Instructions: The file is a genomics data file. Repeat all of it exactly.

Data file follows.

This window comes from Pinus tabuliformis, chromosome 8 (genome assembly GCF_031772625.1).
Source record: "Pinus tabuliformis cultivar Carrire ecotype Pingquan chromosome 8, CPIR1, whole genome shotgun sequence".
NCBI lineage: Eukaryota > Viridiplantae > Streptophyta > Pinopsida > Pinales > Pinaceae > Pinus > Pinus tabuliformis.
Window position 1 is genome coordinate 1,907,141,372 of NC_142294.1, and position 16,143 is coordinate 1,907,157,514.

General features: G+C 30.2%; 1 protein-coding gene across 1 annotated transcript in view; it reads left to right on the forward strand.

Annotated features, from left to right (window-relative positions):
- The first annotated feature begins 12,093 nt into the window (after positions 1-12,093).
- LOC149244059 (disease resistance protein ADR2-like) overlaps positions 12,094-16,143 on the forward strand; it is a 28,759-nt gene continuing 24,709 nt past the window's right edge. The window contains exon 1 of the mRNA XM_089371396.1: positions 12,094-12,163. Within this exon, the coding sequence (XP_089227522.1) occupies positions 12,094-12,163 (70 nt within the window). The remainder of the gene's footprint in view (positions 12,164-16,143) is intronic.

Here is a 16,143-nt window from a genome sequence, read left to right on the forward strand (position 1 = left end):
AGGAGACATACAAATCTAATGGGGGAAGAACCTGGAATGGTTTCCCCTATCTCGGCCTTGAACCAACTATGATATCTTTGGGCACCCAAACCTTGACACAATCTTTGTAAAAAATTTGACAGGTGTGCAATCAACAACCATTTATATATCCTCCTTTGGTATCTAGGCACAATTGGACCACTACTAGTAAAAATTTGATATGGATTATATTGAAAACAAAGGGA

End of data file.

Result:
This window comes from Pinus tabuliformis, chromosome 8 (genome assembly GCF_031772625.1).
Source record: "Pinus tabuliformis cultivar Carrire ecotype Pingquan chromosome 8, CPIR1, whole genome shotgun sequence".
NCBI lineage: Eukaryota > Viridiplantae > Streptophyta > Pinopsida > Pinales > Pinaceae > Pinus > Pinus tabuliformis.
Window position 1 is genome coordinate 1,907,141,372 of NC_142294.1, and position 16,143 is coordinate 1,907,157,514.

General features: G+C 30.2%; 1 protein-coding gene across 1 annotated transcript in view; it reads left to right on the forward strand.

Annotated features, from left to right (window-relative positions):
- The first annotated feature begins 12,093 nt into the window (after positions 1-12,093).
- LOC149244059 (disease resistance protein ADR2-like) overlaps positions 12,094-16,143 on the forward strand; it is a 28,759-nt gene continuing 24,709 nt past the window's right edge. The window contains exon 1 of the mRNA XM_089371396.1: positions 12,094-12,163. Within this exon, the coding sequence (XP_089227522.1) occupies positions 12,094-12,163 (70 nt within the window). The remainder of the gene's footprint in view (positions 12,164-16,143) is intronic.

Here is a 16,143-nt window from a genome sequence, read left to right on the forward strand (position 1 = left end):
AGGAGACATACAAATCTAATGGGGGAAGAACCTGGAATGGTTTCCCCTATCTCGGCCTTGAACCAACTATGATATCTTTGGGCACCCAAACCTTGACACAATCTTTGTAAAAAATTTGACAGGTGTGCAATCAACAACCATTTATATATCCTCCTTTGGTATCTAGGCACAATTGGACCACTACTAGTAAAAATTTGATATGGATTATATTGAAAACAAAGGGA